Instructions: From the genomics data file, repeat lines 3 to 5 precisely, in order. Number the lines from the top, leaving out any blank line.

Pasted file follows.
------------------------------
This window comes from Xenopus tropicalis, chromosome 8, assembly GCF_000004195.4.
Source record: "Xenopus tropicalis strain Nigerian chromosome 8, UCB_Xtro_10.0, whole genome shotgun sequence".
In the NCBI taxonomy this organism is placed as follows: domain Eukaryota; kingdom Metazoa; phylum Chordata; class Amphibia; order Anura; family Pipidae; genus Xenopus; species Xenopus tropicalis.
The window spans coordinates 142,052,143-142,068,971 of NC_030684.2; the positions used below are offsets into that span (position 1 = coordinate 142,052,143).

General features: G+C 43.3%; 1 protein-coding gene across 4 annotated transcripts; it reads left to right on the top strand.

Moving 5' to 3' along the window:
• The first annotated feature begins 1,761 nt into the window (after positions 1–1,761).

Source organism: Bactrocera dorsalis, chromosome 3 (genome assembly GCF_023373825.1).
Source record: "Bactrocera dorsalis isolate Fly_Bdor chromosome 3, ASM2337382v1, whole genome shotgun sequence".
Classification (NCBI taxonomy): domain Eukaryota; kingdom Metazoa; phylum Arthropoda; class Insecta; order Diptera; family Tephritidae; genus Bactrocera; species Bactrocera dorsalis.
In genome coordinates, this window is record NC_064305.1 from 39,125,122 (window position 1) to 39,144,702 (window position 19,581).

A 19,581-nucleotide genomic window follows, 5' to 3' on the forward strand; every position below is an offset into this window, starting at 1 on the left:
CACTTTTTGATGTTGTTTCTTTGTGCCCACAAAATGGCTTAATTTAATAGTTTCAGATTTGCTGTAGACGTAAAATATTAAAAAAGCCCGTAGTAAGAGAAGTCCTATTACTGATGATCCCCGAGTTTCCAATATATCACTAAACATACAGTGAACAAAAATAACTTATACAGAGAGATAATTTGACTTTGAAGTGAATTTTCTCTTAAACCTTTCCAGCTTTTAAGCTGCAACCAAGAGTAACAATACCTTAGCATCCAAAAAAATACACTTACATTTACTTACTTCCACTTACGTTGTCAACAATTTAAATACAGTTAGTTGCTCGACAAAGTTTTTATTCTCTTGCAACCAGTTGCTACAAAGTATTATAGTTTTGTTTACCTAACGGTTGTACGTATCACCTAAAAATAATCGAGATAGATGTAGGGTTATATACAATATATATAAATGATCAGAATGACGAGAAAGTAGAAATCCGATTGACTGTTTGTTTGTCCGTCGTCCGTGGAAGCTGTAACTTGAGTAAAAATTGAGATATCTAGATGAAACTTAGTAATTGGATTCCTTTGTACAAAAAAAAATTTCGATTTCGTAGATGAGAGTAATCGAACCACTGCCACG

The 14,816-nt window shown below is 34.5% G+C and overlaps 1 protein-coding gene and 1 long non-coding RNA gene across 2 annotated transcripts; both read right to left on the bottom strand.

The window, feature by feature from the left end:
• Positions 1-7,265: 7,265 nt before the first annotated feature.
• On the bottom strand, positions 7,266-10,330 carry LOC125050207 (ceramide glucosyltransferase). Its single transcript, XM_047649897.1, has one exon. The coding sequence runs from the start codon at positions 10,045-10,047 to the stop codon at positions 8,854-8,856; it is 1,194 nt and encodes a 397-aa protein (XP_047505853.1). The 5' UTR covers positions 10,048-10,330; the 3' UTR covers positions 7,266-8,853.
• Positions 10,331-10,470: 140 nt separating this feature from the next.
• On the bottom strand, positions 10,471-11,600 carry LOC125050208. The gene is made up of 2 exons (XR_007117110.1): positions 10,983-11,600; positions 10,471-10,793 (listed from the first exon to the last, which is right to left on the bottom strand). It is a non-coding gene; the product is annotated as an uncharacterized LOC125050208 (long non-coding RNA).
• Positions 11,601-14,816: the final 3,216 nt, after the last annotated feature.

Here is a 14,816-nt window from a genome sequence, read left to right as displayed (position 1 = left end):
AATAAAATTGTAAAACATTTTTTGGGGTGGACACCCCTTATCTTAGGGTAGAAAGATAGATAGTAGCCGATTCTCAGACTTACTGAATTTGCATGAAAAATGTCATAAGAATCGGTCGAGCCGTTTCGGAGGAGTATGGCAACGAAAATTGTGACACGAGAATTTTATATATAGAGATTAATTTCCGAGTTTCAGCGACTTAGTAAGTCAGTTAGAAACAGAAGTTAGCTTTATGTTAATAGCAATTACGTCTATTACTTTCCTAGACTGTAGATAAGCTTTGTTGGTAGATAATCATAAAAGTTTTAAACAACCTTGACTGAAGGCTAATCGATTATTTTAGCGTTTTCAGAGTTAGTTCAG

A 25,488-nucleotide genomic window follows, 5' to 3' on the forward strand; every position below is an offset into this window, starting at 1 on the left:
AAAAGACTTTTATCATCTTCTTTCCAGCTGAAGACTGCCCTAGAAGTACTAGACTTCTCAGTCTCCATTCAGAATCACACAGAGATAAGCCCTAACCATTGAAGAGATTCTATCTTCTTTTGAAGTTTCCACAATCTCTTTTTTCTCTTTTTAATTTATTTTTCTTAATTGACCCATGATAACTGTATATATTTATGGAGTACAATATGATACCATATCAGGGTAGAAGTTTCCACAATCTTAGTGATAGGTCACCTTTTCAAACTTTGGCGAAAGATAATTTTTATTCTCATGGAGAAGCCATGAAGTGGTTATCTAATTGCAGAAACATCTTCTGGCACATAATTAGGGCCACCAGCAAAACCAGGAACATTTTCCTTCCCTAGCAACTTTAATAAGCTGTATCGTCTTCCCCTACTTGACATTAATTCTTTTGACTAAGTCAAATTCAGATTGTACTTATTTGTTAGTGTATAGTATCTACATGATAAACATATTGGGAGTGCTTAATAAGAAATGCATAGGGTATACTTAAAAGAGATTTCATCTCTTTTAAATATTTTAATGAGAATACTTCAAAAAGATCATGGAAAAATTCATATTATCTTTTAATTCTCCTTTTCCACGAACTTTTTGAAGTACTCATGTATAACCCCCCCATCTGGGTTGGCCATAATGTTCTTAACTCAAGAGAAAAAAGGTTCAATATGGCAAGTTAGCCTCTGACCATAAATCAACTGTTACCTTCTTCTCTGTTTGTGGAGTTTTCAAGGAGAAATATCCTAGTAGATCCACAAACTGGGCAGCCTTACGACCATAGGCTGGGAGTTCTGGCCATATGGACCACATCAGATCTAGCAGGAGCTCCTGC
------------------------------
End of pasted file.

In the NCBI taxonomy this organism is placed as follows: domain Eukaryota; kingdom Metazoa; phylum Chordata; class Amphibia; order Anura; family Pipidae; genus Xenopus; species Xenopus tropicalis.
The window spans coordinates 142,052,143-142,068,971 of NC_030684.2; the positions used below are offsets into that span (position 1 = coordinate 142,052,143).

General features: G+C 43.3%; 1 protein-coding gene across 4 annotated transcripts; it reads left to right on the top strand.